Birding Report | Birding Report

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Birding Report

Visitors to Presqu'ile Provincial Park cannot help but be impressed by the ubiquitous flocks of birds at this time of year, both along the roadsides and especially on and over the water.

A BRANT appeared on the beach on October 17 and has been off Gull Island for the past few days. In the marsh there is a constant movement of dabbling ducks as they swim in and out among the emergent vegetation. GREEN-WINGED TEAL are in the majority, but several other species are also present. AMERICAN BLACK DUCKS are not only in the marsh but especially along the south shore of the peninsula. A lone NORTHERN PINTAIL accompanied the teal at Owen Point on October 18.
 
The vast majority of the diving ducks are RED-BREASTED MERGANSERS, but GREATER SCAUP are also numerous. In lesser numbers are WHITE-WINGED SCOTERS, LONG-TAILED DUCKS (the first three appearing on October 22), BUFFLEHEADS, and COMMON GOLDENEYES. COMMON LOONS in various plumages are present in good numbers, both in the water and in the air. A few HORNED GREBES and, on October 18, two RED-NECKED GREBES off Chatterton Point were also seen in the past week.

A very late OSPREY was seen on October 20 near Gull Island. MERLINS continue to be seen but away from the shorebird haunts. A RUFFED GROUSE narrowly averted colliding with a car on October 21, and two WILD TURKEYS were on Bayshore Road this morning, near # 83. An AMERICAN COOT was in the marsh with all the dabbling ducks on October 22. Shorebirds are still present in good numbers (~100 on October 20) but the variety is limited. BLACK-BELLIED and SEMIPALMATED PLOVERS have both been present this week. Five GREATER YELLOWLEGS flew past Gull Island on October 20 and were seen later in the marsh. SANDERLINGS have disappeared in the last two days, but there are still a few SEMIPALMATED, LEAST, WHITE-RUMPED, and PECTORAL SANDPIPERS and plenty of DUNLINS. This is the time of year when RED PHALAROPES occasionally appear at Presqu'ile. An AMERICAN WOODCOCK was at the calf pasture on October 20.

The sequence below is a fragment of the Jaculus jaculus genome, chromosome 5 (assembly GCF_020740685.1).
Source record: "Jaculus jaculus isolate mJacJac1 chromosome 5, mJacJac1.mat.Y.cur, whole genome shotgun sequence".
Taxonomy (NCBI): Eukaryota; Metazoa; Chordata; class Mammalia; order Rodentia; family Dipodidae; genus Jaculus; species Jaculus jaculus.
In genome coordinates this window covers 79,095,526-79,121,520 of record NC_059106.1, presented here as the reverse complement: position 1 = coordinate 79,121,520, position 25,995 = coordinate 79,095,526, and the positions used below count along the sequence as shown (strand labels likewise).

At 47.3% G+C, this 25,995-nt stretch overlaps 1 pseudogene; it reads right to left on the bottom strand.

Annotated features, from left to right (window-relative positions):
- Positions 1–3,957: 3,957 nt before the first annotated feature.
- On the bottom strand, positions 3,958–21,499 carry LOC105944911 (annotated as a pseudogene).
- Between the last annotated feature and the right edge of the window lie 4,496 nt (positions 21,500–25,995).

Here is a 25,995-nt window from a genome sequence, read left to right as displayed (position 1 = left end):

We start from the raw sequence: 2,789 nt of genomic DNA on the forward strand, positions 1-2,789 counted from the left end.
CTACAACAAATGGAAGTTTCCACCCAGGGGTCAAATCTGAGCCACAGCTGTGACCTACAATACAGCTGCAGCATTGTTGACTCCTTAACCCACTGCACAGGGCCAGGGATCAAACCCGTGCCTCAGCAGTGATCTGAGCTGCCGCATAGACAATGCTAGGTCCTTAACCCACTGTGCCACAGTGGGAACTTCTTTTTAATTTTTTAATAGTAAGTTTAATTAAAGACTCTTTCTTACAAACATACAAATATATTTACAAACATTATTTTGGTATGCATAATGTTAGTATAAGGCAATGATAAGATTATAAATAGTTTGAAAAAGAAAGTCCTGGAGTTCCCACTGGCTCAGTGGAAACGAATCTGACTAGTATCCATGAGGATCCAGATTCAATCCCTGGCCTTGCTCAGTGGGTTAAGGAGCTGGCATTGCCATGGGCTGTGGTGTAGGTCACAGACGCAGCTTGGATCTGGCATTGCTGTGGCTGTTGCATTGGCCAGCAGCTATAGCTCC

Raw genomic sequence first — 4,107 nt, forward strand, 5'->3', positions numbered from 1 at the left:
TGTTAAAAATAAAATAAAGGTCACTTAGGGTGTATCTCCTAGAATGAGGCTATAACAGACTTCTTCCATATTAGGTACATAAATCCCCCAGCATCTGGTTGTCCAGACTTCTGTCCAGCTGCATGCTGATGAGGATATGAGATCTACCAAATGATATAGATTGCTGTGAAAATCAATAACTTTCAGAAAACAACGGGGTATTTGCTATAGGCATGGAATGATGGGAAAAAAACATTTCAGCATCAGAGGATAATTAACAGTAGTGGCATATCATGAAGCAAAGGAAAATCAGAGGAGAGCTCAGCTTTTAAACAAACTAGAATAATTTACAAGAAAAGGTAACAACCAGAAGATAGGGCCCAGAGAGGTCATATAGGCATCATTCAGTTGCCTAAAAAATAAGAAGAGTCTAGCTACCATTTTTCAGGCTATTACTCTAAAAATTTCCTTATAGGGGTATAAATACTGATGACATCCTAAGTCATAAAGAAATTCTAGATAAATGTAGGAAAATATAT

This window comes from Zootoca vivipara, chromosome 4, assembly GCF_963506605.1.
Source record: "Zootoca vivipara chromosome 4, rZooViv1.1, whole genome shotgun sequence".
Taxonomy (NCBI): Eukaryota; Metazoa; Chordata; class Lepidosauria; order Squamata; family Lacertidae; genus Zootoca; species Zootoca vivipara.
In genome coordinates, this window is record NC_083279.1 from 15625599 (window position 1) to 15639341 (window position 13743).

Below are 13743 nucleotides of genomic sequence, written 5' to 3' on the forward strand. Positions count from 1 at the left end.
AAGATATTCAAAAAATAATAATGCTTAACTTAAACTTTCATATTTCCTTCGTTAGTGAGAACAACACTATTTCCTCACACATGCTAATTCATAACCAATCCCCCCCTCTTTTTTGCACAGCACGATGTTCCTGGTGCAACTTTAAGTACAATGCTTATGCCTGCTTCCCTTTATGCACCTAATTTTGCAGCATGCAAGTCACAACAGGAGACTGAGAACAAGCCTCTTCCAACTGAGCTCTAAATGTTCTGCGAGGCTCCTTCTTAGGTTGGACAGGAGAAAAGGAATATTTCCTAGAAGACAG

BARRED OWLS are year-round residents in the Park, but always elusive. One observer managed to find two on the same day late last week. No one has yet located a NORTHERN SAW-WHET OWL here this fall. A few EASTERN PHOEBES have been lingering, most recently on October 20. Five AMERICAN PIPITS were on Gull Island this morning. FOX SPARROWS have been at 83 Bayshore Road. The first SNOW BUNTINGS of the season were found at the beach on October 17 and on Gull Island three days later.

To reach Presqu'ile Provincial Park, follow the signs from Brighton. Locations within the Park are shown on a map at the back of a tabloid that is available at the Park gate. Visitors to Gull Island not using a boat should be prepared to wade through shin-deep water in which there is often a swift current and a substrate that is somewhat uneven and slippery. It should also be noted that, because duck hunting is given priority on Mondays, Wednesdays, Fridays, and Saturdays, Gull Island, High Bluff Island, Owen Point, and part of the calf pasture are not available for bird-watching on those days until December 20. Birders are encouraged to record their observations on the bird sightings board provided near the campground office by The Friends of Presqu'ile Park and to fill out a rare bird report for species not listed there.

Fred Helleiner